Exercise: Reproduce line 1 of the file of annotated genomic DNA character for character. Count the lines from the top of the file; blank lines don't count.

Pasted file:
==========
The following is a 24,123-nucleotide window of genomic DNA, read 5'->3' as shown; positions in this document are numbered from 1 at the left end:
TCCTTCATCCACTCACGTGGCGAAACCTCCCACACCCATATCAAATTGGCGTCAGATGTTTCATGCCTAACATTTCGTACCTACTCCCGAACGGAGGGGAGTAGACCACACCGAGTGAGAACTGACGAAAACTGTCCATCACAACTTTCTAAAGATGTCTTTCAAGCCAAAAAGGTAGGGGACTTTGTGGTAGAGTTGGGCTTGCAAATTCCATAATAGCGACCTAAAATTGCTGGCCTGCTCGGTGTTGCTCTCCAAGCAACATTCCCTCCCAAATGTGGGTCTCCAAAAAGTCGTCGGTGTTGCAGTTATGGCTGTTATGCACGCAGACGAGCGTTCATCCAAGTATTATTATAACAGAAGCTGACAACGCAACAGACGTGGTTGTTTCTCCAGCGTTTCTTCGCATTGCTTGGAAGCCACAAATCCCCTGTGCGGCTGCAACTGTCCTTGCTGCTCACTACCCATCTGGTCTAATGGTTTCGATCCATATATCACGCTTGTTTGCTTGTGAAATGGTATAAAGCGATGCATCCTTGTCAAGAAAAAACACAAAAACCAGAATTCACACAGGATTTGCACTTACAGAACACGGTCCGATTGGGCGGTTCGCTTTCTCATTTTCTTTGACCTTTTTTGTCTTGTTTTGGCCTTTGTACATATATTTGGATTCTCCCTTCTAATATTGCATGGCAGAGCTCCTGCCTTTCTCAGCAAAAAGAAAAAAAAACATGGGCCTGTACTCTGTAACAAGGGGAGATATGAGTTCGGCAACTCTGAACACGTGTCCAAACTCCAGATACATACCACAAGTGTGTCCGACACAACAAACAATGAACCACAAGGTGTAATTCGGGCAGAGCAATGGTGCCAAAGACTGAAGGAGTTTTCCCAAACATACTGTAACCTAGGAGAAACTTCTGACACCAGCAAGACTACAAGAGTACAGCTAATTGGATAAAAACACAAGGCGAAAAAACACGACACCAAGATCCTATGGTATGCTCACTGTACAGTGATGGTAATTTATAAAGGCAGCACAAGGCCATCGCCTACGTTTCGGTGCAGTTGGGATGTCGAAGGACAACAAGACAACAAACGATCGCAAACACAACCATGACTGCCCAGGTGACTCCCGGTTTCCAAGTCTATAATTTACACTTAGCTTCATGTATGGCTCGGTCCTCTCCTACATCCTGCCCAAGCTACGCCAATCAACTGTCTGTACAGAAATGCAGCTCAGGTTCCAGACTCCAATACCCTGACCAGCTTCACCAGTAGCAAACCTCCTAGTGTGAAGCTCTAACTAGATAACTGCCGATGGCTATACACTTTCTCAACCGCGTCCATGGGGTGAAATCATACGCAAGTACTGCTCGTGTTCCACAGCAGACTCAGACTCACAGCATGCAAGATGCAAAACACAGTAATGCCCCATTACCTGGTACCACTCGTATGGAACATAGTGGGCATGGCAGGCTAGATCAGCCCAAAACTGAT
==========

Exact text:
The following is a 24,123-nucleotide window of genomic DNA, read 5'->3' as shown; positions in this document are numbered from 1 at the left end: